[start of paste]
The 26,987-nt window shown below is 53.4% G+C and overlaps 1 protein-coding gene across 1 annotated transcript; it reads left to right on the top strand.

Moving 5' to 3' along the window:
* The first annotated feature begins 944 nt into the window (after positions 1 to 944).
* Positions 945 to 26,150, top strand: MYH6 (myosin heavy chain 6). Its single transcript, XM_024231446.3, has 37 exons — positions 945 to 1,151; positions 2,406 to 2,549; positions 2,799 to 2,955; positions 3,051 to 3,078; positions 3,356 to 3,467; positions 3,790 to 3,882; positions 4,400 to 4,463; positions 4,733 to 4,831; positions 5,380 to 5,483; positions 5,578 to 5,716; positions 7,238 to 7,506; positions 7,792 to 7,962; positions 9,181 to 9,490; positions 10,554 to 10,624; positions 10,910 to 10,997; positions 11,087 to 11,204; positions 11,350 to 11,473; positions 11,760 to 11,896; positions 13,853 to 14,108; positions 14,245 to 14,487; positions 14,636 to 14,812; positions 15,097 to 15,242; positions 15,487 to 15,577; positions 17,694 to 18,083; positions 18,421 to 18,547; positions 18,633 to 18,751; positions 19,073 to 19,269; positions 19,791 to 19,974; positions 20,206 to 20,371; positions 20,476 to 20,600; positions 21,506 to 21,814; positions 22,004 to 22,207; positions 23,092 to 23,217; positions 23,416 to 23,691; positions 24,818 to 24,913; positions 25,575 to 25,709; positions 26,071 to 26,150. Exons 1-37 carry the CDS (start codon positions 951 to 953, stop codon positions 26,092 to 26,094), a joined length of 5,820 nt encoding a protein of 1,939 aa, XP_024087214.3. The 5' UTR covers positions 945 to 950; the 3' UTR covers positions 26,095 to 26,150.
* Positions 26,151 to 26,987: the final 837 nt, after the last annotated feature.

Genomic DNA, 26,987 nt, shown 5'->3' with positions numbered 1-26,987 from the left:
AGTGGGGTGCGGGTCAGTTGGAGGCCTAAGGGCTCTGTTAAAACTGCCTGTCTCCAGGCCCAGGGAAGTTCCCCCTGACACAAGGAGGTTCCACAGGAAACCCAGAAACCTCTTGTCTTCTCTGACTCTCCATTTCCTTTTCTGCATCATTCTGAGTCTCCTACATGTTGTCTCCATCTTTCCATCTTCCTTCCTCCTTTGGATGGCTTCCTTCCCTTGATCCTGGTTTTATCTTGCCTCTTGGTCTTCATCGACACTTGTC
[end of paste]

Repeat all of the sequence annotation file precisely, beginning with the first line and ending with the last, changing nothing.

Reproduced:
The 26,987-nt window shown below is 53.4% G+C and overlaps 1 protein-coding gene across 1 annotated transcript; it reads left to right on the top strand.

Moving 5' to 3' along the window:
* The first annotated feature begins 944 nt into the window (after positions 1 to 944).
* Positions 945 to 26,150, top strand: MYH6 (myosin heavy chain 6). Its single transcript, XM_024231446.3, has 37 exons — positions 945 to 1,151; positions 2,406 to 2,549; positions 2,799 to 2,955; positions 3,051 to 3,078; positions 3,356 to 3,467; positions 3,790 to 3,882; positions 4,400 to 4,463; positions 4,733 to 4,831; positions 5,380 to 5,483; positions 5,578 to 5,716; positions 7,238 to 7,506; positions 7,792 to 7,962; positions 9,181 to 9,490; positions 10,554 to 10,624; positions 10,910 to 10,997; positions 11,087 to 11,204; positions 11,350 to 11,473; positions 11,760 to 11,896; positions 13,853 to 14,108; positions 14,245 to 14,487; positions 14,636 to 14,812; positions 15,097 to 15,242; positions 15,487 to 15,577; positions 17,694 to 18,083; positions 18,421 to 18,547; positions 18,633 to 18,751; positions 19,073 to 19,269; positions 19,791 to 19,974; positions 20,206 to 20,371; positions 20,476 to 20,600; positions 21,506 to 21,814; positions 22,004 to 22,207; positions 23,092 to 23,217; positions 23,416 to 23,691; positions 24,818 to 24,913; positions 25,575 to 25,709; positions 26,071 to 26,150. Exons 1-37 carry the CDS (start codon positions 951 to 953, stop codon positions 26,092 to 26,094), a joined length of 5,820 nt encoding a protein of 1,939 aa, XP_024087214.3. The 5' UTR covers positions 945 to 950; the 3' UTR covers positions 26,095 to 26,150.
* Positions 26,151 to 26,987: the final 837 nt, after the last annotated feature.

Genomic DNA, 26,987 nt, shown 5'->3' with positions numbered 1-26,987 from the left:
AGTGGGGTGCGGGTCAGTTGGAGGCCTAAGGGCTCTGTTAAAACTGCCTGTCTCCAGGCCCAGGGAAGTTCCCCCTGACACAAGGAGGTTCCACAGGAAACCCAGAAACCTCTTGTCTTCTCTGACTCTCCATTTCCTTTTCTGCATCATTCTGAGTCTCCTACATGTTGTCTCCATCTTTCCATCTTCCTTCCTCCTTTGGATGGCTTCCTTCCCTTGATCCTGGTTTTATCTTGCCTCTTGGTCTTCATCGACACTTGTC